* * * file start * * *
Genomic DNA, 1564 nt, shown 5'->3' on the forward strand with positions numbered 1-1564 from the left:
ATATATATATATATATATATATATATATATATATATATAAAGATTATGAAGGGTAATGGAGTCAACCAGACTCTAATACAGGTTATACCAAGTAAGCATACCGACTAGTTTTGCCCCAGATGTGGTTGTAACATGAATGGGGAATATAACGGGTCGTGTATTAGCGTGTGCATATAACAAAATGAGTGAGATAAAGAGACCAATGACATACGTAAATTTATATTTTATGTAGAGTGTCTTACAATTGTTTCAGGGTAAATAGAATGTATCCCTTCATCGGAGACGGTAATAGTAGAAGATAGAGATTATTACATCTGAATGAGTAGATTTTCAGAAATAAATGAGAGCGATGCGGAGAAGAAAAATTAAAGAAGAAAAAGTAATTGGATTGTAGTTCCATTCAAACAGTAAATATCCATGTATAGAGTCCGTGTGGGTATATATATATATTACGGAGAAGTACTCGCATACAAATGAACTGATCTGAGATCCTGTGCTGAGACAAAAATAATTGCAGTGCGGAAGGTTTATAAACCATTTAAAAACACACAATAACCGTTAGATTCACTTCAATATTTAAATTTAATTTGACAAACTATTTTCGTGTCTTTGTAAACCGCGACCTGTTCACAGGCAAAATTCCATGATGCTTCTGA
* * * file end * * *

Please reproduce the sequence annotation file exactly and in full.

Genomic DNA, 1564 nt, shown 5'->3' on the forward strand with positions numbered 1-1564 from the left:
ATATATATATATATATATATATATATATATATATATATAAAGATTATGAAGGGTAATGGAGTCAACCAGACTCTAATACAGGTTATACCAAGTAAGCATACCGACTAGTTTTGCCCCAGATGTGGTTGTAACATGAATGGGGAATATAACGGGTCGTGTATTAGCGTGTGCATATAACAAAATGAGTGAGATAAAGAGACCAATGACATACGTAAATTTATATTTTATGTAGAGTGTCTTACAATTGTTTCAGGGTAAATAGAATGTATCCCTTCATCGGAGACGGTAATAGTAGAAGATAGAGATTATTACATCTGAATGAGTAGATTTTCAGAAATAAATGAGAGCGATGCGGAGAAGAAAAATTAAAGAAGAAAAAGTAATTGGATTGTAGTTCCATTCAAACAGTAAATATCCATGTATAGAGTCCGTGTGGGTATATATATATATTACGGAGAAGTACTCGCATACAAATGAACTGATCTGAGATCCTGTGCTGAGACAAAAATAATTGCAGTGCGGAAGGTTTATAAACCATTTAAAAACACACAATAACCGTTAGATTCACTTCAATATTTAAATTTAATTTGACAAACTATTTTCGTGTCTTTGTAAACCGCGACCTGTTCACAGGCAAAATTCCATGATGCTTCTGA